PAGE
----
The skill that got me going in this career is creative problem solving. It's something I used to design a new way of usability testing a product meant for experts, and I used it to find a way to design a device diagram that solved several problems for users, and I used it to establish a regular customer feedback loop that informed product and design decisions. I've since gained additional skills that compliment this, but ==nothing seems quite as far-reaching or as frequently applicable as the creative problem solving. The best part about this skill is that it's not something I just turn on for work - it's an integral piece of my personality, my interests, and how I go about my daily life. Whether it's protecting the strawberries from the rabbits or creating an interactive cake or keeping people safe on irregular stairs, I'm frequently having fun coming up with creative ways to solve problems.Perhaps a byproduct of problem solving, I'm always learning. I've found that the projects I've had the most fun doing were the ones that forced me to ==learn about new subject matter like the complexities of orchestrating multi-leg train travel, or how traffic steering can be implemented to optimize network performance. I also love to continuously ==learn about the design craft== as best practices evolve and new tools emerge. Hands down, the best part about being a design lead has been getting so much exposure to designers with varying strengths and uniques skillsets - so much learning all of the time!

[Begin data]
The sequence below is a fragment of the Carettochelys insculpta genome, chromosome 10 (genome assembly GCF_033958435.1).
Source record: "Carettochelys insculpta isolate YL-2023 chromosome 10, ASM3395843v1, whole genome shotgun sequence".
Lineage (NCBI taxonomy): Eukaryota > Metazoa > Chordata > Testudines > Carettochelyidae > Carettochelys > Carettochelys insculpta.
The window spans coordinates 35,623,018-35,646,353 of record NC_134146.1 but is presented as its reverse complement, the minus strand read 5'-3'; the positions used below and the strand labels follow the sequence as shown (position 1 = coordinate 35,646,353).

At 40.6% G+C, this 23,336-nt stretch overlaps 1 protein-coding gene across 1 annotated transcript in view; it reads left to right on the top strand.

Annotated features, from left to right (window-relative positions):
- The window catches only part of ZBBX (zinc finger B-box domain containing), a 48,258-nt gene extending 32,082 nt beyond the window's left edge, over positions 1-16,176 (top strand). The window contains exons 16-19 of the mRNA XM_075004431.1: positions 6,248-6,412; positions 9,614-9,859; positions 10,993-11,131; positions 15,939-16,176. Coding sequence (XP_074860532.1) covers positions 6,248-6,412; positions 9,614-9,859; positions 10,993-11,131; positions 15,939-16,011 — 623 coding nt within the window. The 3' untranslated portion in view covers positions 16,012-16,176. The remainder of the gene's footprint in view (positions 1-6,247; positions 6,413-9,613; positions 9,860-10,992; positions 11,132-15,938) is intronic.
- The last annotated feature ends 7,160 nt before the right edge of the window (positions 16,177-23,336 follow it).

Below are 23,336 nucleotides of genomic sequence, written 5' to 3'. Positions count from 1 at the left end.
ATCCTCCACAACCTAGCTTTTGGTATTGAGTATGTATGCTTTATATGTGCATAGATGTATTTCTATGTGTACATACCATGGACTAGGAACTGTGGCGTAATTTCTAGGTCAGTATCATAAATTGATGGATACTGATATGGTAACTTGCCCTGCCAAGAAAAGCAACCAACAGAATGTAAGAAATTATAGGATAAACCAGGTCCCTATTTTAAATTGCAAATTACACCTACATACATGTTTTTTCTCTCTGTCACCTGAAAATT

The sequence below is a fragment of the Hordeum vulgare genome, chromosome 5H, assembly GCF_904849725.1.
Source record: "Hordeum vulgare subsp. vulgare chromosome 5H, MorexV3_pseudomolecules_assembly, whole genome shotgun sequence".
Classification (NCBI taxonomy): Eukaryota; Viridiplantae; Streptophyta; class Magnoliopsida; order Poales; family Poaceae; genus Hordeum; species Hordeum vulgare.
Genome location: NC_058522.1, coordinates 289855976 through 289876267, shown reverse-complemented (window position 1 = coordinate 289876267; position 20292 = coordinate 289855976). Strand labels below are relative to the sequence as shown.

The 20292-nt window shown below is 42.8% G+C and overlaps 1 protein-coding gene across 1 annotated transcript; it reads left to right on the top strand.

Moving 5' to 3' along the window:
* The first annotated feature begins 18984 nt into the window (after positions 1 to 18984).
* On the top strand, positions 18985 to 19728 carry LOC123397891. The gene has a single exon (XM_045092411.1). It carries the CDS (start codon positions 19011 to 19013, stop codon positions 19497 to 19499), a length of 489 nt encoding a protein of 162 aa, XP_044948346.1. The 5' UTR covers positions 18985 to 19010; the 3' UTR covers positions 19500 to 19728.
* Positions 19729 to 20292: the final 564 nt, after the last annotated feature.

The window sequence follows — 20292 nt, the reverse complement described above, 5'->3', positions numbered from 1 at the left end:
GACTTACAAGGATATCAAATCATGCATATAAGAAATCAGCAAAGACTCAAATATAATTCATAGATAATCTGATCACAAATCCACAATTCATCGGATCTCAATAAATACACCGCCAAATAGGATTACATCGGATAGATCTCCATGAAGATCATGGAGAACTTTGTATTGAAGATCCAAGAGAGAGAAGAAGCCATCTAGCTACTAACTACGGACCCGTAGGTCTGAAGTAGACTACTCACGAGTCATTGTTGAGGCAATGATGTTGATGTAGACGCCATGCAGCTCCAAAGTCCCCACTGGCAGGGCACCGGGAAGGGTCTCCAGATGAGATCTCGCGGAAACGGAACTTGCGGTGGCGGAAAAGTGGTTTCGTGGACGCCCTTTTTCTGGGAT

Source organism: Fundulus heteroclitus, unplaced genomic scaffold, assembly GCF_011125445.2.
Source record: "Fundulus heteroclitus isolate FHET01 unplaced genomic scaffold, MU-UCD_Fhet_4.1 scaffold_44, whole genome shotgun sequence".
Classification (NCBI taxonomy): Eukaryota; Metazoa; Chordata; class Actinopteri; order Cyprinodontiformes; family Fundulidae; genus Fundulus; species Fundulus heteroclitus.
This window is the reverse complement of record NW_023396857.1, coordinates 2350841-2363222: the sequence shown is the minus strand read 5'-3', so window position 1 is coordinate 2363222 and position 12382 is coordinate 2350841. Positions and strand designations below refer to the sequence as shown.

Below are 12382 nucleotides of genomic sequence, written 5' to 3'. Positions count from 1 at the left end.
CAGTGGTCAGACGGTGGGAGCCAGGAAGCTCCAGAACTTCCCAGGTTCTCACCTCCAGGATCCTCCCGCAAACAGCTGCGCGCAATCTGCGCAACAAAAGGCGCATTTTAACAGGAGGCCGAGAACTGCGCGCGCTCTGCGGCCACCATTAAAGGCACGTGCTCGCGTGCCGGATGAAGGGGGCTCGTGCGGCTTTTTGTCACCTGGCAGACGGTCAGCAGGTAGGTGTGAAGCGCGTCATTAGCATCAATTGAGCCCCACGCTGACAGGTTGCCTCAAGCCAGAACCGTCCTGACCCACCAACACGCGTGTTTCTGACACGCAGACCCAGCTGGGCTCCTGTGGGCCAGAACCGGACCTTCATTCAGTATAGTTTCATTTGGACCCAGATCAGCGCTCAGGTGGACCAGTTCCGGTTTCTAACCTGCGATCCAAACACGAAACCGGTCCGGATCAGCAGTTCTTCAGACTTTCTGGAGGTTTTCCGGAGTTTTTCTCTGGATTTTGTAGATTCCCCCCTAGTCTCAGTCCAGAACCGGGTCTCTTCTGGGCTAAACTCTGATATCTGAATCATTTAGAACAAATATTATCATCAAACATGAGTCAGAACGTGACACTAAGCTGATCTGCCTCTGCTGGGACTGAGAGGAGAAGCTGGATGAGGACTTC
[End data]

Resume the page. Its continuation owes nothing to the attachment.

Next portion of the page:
Part of my mind is on the team no matter what task I'm completing or what decision I'm making. I firmly believe that great work comes from strong teams, and we solve more user problems when we're all collaborating and communicating effectively. I've always been a part of fostering strong teams and building meaningful relationships and now I lead a group of designers and researchers that I'm very proud of.During my time leading the SMB design team (made up of mostly contractors) at Comcast Business, we've gone on to hire three of the people on my team, making up 75% of the people who we've converted from contractor to full time employee. This is my proudest accomplishment. While I'm not solely responsible for these conversions, I know that in part these individuals chose our team because they appreciated the atmosphere I fostered, and in part the business chose these individuals because of the light I helped shine on them.I'm a team-builder and a person-first kind of person. And this intention that I put behind the non-design parts of the design job are what make me stand out, and make me a positive part of any team.


If you think about the project or product as a whole, and then think of each individual flow or task or button or element, ==I specialize in working through these two things:==1. Why are we doing this thing? Why are the users interacting with this product? Or more granular, why are the users interacting with this flow or this element?2. How are we doing this? How are we starting then scaling the product? Or more granular, how are users completing this task?The third thing in this way of breaking it down is the way it looks. While fully polished visual designs are not a focus of mine, I'll create user flows and wireframes and clickable (wireframe) prototypes until the sun goes down. I've also partnered with and led visual designers, fully understanding the process and considerations.